Did you know that about 70 per cent of women in Sri Lanka don’t have access to menstrual products?

Inspired by their mother who had no access to menstrual products while growing up in Sri Lanka, Rachel Ram, a second-year student studying psychology and forensic science at UTM, and Steffi Ram, a master’s student at University of Guelph, have started a not-for-profit organization called The Red Tent Society to provide menstrual hygiene products to women in Sri Lanka and end stigma around menstrual hygiene in their hometown. Last week, The Medium spoke with Rachel Ram to discuss their organization and how it began.

Ram was two-years-old when her family immigrated to Canada from Sri Lanka to escape the civil war. Despite being so little when she moved here, Ram has stayed connected to her culture and country which has led her to do something for her own people back home.

In 2019, she started The Red Tent Society and registered as a not-for-profit organization under the Canadian laws to ensure its credibility to donors and sponsors. Their organization is currently a federally incorporated NPO with Corporations Canada, according to Ram.

In collaboration with Lunapads, a Canadian business that produces washable, cloth menstrual products, the aim of The Red Tent Society is to provide disposable sanitary napkins for a year.

After one year, the group plans to provide them with reusable napkins which can last up to eight-ten years. The reusable napkins are more sustainable and eco-friendly. In order for these women to reuse these napkins, The Red Tent Society also hopes to build washing stations by 2020 to make it easier for these women to wash their reusable sanitary napkins.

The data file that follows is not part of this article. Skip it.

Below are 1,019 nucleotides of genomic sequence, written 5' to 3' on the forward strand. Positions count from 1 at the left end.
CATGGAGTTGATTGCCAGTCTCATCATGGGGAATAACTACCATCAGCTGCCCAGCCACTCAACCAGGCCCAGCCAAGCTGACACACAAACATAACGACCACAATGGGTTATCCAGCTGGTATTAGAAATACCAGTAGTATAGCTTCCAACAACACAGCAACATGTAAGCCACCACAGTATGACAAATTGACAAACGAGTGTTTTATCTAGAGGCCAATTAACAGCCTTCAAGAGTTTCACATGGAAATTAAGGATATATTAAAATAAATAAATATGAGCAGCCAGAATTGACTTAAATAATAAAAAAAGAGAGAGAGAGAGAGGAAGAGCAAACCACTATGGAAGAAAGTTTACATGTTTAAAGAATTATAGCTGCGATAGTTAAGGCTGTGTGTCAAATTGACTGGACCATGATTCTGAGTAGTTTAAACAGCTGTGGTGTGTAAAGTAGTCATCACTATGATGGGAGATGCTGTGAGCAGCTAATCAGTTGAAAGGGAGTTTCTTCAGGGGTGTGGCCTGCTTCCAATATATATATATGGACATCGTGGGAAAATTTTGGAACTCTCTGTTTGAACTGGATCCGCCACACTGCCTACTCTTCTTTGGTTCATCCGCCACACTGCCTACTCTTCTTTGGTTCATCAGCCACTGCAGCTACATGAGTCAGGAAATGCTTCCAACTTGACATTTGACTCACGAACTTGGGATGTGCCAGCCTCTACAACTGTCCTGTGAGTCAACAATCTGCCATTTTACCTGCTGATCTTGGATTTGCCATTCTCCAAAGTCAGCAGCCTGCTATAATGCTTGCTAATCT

There are about 75 women registered to receive menstrual products, along with that, they are also enrolled in three day classes that will teach them about reproductive health, break down stigma around periods, and educate them about women empowerment. With these menstrual products, young girls will not have to skip school during their monthly periods.

The Red Tent Society is currently funded by sponsors mostly from the Tamil Community in Canada, some of which are Eagle Star Insurance Inc, Life 100, and Liland Insurance (a Filipino owned insurance company.) They are also collaborating with some donors in Sri Lanka including Christian International and Aram Co, Abdin Jewellers, and Uni-Royal Steel Manufacturers.

Rachel and Steffi Ram hope to collaborate with more local businesses in their hometown, Mullaitivu, to distribute menstrual products among more women. Within two years, they hope to expand their initiative to another city and provide menstrual products and hygiene education to more women.

Overall, Ram’s advice to anyone looking to give back to their community is “to look past what is going wrong in our own lives and relook outside our circle. Then, and only then you will see the problems people are facing and that is how you will find your own story.”

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